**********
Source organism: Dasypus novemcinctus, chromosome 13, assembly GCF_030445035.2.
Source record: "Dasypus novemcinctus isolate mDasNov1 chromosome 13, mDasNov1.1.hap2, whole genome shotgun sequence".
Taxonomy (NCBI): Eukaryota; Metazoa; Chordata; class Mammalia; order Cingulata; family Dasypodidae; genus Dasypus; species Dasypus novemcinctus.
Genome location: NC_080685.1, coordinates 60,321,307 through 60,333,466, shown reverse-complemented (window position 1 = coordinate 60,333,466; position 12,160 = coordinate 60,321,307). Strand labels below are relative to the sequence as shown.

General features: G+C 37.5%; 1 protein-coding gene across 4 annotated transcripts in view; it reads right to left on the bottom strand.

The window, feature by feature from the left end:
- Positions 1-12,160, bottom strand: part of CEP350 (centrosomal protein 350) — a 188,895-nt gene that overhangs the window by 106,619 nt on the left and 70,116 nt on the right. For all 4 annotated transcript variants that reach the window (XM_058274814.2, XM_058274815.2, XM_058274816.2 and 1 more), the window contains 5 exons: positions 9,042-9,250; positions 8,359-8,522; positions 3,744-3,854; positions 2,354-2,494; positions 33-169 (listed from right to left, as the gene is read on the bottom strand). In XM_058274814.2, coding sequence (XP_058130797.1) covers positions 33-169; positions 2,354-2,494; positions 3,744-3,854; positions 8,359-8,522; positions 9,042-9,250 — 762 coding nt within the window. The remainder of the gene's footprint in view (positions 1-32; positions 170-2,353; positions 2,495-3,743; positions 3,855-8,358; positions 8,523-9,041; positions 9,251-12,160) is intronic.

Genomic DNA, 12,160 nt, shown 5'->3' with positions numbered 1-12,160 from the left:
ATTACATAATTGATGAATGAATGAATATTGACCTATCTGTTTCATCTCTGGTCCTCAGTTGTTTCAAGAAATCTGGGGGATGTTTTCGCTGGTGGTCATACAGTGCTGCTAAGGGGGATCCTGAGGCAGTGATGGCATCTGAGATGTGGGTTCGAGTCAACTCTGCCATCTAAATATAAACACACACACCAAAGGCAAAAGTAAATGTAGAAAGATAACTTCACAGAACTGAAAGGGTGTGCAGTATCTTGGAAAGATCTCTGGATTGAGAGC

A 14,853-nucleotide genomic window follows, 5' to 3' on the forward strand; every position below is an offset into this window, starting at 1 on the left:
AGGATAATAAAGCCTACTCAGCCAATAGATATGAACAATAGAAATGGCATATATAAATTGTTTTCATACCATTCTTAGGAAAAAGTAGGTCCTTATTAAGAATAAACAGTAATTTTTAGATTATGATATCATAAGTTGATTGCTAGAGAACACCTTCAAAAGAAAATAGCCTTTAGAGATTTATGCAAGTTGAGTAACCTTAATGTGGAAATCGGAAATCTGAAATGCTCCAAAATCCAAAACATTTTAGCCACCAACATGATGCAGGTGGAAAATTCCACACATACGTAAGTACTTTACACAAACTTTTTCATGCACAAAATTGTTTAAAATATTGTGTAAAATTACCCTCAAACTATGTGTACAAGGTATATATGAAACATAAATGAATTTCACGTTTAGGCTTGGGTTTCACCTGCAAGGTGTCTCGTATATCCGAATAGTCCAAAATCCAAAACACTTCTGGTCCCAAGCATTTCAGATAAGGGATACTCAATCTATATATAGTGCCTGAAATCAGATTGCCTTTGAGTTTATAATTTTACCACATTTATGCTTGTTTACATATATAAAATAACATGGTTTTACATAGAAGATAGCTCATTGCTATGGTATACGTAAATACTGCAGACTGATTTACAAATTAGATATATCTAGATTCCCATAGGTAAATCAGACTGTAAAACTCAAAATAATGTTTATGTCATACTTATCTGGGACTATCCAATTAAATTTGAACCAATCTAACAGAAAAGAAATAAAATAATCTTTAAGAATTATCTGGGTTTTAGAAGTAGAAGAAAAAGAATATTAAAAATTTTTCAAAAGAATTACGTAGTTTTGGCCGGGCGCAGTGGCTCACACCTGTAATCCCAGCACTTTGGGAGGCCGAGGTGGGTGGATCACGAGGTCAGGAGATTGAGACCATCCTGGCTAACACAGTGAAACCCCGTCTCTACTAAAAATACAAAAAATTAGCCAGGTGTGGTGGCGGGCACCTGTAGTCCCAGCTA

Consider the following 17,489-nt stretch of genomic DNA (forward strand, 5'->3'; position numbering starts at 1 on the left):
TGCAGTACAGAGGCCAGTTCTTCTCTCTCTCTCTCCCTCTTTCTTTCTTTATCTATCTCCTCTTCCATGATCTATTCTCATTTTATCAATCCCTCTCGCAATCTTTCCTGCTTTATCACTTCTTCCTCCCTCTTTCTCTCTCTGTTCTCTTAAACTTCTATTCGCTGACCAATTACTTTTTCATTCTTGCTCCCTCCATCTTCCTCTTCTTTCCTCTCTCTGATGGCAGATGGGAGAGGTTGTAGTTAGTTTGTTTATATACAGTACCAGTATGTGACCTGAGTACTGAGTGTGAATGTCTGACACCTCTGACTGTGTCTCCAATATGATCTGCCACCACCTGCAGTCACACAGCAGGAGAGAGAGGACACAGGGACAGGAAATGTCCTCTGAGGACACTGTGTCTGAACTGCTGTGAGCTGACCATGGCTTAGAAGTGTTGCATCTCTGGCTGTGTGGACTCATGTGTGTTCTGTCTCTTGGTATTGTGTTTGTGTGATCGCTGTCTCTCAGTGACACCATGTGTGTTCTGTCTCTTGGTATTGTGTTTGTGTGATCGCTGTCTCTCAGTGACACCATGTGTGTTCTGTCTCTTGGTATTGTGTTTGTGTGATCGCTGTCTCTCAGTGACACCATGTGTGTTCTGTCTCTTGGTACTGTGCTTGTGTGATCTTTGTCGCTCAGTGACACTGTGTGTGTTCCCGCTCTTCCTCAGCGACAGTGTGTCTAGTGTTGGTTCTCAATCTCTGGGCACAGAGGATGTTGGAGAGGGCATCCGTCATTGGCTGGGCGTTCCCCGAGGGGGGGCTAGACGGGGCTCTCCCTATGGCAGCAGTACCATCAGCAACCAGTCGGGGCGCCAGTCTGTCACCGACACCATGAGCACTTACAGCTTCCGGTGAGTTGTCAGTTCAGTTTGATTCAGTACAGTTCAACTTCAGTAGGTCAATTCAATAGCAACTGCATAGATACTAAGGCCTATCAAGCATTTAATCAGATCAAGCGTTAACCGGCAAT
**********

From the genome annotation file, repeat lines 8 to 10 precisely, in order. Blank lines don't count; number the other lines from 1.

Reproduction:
Genomic DNA, 12,160 nt, shown 5'->3' with positions numbered 1-12,160 from the left:
ATTACATAATTGATGAATGAATGAATATTGACCTATCTGTTTCATCTCTGGTCCTCAGTTGTTTCAAGAAATCTGGGGGATGTTTTCGCTGGTGGTCATACAGTGCTGCTAAGGGGGATCCTGAGGCAGTGATGGCATCTGAGATGTGGGTTCGAGTCAACTCTGCCATCTAAATATAAACACACACACCAAAGGCAAAAGTAAATGTAGAAAGATAACTTCACAGAACTGAAAGGGTGTGCAGTATCTTGGAAAGATCTCTGGATTGAGAGC

A 14,853-nucleotide genomic window follows, 5' to 3' on the forward strand; every position below is an offset into this window, starting at 1 on the left: